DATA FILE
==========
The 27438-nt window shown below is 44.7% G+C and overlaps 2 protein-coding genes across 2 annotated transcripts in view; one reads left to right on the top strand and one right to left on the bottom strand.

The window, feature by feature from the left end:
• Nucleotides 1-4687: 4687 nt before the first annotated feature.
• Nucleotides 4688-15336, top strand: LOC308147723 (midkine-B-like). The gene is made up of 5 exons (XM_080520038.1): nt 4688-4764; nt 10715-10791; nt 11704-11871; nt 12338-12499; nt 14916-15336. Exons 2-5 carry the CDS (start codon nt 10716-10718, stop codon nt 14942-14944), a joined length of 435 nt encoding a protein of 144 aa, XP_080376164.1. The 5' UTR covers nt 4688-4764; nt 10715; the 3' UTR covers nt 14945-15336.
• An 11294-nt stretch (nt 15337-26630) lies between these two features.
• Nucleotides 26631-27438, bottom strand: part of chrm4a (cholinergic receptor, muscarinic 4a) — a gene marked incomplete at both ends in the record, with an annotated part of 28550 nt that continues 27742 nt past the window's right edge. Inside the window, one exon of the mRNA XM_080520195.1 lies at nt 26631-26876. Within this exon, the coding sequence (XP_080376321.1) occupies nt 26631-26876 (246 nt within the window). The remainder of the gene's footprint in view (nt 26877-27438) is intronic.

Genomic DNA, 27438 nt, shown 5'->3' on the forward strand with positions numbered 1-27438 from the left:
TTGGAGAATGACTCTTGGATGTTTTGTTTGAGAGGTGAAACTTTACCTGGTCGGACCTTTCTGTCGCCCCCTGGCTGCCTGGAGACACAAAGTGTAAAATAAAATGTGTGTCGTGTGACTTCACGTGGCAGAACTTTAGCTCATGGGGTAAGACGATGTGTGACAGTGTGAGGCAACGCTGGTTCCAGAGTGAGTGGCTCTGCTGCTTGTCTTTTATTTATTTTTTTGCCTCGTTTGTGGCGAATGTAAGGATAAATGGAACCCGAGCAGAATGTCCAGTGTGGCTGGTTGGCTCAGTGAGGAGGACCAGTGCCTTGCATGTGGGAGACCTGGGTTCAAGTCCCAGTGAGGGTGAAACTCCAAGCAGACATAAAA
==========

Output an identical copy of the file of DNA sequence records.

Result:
The 27438-nt window shown below is 44.7% G+C and overlaps 2 protein-coding genes across 2 annotated transcripts in view; one reads left to right on the top strand and one right to left on the bottom strand.

The window, feature by feature from the left end:
• Nucleotides 1-4687: 4687 nt before the first annotated feature.
• Nucleotides 4688-15336, top strand: LOC308147723 (midkine-B-like). The gene is made up of 5 exons (XM_080520038.1): nt 4688-4764; nt 10715-10791; nt 11704-11871; nt 12338-12499; nt 14916-15336. Exons 2-5 carry the CDS (start codon nt 10716-10718, stop codon nt 14942-14944), a joined length of 435 nt encoding a protein of 144 aa, XP_080376164.1. The 5' UTR covers nt 4688-4764; nt 10715; the 3' UTR covers nt 14945-15336.
• An 11294-nt stretch (nt 15337-26630) lies between these two features.
• Nucleotides 26631-27438, bottom strand: part of chrm4a (cholinergic receptor, muscarinic 4a) — a gene marked incomplete at both ends in the record, with an annotated part of 28550 nt that continues 27742 nt past the window's right edge. Inside the window, one exon of the mRNA XM_080520195.1 lies at nt 26631-26876. Within this exon, the coding sequence (XP_080376321.1) occupies nt 26631-26876 (246 nt within the window). The remainder of the gene's footprint in view (nt 26877-27438) is intronic.

Genomic DNA, 27438 nt, shown 5'->3' on the forward strand with positions numbered 1-27438 from the left:
TTGGAGAATGACTCTTGGATGTTTTGTTTGAGAGGTGAAACTTTACCTGGTCGGACCTTTCTGTCGCCCCCTGGCTGCCTGGAGACACAAAGTGTAAAATAAAATGTGTGTCGTGTGACTTCACGTGGCAGAACTTTAGCTCATGGGGTAAGACGATGTGTGACAGTGTGAGGCAACGCTGGTTCCAGAGTGAGTGGCTCTGCTGCTTGTCTTTTATTTATTTTTTTGCCTCGTTTGTGGCGAATGTAAGGATAAATGGAACCCGAGCAGAATGTCCAGTGTGGCTGGTTGGCTCAGTGAGGAGGACCAGTGCCTTGCATGTGGGAGACCTGGGTTCAAGTCCCAGTGAGGGTGAAACTCCAAGCAGACATAAAA